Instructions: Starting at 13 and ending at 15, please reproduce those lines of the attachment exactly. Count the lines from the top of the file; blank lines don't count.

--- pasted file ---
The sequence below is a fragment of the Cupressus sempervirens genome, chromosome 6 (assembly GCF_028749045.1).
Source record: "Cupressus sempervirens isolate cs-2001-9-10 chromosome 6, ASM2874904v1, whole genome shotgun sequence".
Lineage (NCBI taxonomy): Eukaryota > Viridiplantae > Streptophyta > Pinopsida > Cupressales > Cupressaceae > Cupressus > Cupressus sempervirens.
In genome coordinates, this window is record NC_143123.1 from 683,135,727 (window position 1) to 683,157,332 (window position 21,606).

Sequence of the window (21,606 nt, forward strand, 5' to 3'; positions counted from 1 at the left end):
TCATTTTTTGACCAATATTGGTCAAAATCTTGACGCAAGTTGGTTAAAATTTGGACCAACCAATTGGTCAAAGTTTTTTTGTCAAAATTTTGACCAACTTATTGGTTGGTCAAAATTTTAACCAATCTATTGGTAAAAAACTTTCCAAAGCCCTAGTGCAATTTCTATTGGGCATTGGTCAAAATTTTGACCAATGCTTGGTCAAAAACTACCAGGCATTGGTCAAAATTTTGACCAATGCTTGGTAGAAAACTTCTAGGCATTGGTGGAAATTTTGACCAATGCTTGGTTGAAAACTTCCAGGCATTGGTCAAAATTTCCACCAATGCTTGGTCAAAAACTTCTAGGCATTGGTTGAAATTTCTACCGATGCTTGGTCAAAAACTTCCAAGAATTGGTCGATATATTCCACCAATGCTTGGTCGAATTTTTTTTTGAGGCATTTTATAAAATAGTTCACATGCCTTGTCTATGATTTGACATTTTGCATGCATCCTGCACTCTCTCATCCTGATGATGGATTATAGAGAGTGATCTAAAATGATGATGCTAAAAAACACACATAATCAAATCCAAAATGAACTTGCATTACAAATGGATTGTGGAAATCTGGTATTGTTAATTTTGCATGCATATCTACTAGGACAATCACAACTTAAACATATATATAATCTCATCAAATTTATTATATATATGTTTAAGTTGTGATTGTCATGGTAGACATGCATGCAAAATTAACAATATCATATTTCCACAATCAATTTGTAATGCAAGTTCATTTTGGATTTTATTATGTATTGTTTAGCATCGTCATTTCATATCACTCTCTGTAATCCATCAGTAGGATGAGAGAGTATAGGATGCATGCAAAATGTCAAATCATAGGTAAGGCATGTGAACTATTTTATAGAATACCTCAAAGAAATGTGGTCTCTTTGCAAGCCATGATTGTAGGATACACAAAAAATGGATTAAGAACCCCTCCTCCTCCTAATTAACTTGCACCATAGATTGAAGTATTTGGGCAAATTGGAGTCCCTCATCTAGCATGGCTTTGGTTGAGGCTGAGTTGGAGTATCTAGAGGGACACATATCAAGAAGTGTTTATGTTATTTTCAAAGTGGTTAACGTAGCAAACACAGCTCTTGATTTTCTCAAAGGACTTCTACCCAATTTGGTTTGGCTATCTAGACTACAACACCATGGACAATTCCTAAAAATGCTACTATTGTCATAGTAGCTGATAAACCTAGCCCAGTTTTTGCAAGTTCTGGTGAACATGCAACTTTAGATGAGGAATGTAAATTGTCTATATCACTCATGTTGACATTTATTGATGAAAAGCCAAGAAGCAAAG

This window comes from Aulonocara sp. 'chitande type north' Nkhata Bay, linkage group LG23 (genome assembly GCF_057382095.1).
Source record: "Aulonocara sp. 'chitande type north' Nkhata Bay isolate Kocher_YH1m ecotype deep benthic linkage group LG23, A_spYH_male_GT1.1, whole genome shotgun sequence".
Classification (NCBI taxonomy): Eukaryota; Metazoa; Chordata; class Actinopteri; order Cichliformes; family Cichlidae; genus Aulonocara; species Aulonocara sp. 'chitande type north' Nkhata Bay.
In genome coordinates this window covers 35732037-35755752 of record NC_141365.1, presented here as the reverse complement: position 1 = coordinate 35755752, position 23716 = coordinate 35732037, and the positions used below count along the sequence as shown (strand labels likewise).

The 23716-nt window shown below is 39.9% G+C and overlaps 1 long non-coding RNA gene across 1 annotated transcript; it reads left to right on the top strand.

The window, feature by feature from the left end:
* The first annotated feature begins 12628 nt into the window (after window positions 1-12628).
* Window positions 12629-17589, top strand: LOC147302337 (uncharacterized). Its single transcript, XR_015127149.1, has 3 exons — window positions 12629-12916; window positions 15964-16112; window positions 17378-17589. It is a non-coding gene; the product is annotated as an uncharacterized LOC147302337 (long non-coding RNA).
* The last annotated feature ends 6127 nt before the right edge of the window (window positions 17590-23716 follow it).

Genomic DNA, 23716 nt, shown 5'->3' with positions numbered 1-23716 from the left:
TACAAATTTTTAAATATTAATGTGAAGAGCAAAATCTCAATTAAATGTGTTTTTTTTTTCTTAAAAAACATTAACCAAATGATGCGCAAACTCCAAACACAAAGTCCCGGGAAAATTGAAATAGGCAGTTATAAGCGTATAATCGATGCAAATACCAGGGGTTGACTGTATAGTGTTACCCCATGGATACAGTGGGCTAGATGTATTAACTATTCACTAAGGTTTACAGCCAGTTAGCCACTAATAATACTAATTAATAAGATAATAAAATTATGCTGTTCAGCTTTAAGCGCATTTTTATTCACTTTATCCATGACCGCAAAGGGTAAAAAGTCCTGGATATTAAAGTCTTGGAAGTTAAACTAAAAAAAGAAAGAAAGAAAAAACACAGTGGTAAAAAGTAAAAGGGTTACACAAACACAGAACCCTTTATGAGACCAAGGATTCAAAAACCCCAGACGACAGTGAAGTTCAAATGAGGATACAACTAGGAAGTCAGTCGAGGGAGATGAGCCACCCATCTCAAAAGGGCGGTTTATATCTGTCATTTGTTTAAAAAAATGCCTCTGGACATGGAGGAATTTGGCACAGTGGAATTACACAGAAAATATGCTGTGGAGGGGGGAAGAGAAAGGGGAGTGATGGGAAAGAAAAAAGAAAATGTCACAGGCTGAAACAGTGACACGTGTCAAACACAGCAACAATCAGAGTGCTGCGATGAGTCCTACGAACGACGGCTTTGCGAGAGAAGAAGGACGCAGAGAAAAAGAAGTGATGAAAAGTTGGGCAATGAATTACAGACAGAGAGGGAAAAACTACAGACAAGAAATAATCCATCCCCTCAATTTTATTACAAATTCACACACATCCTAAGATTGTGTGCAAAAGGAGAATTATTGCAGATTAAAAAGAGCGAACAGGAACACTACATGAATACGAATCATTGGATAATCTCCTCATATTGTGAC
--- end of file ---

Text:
* The first annotated feature begins 12628 nt into the window (after window positions 1-12628).
* Window positions 12629-17589, top strand: LOC147302337 (uncharacterized). Its single transcript, XR_015127149.1, has 3 exons — window positions 12629-12916; window positions 15964-16112; window positions 17378-17589. It is a non-coding gene; the product is annotated as an uncharacterized LOC147302337 (long non-coding RNA).
* The last annotated feature ends 6127 nt before the right edge of the window (window positions 17590-23716 follow it).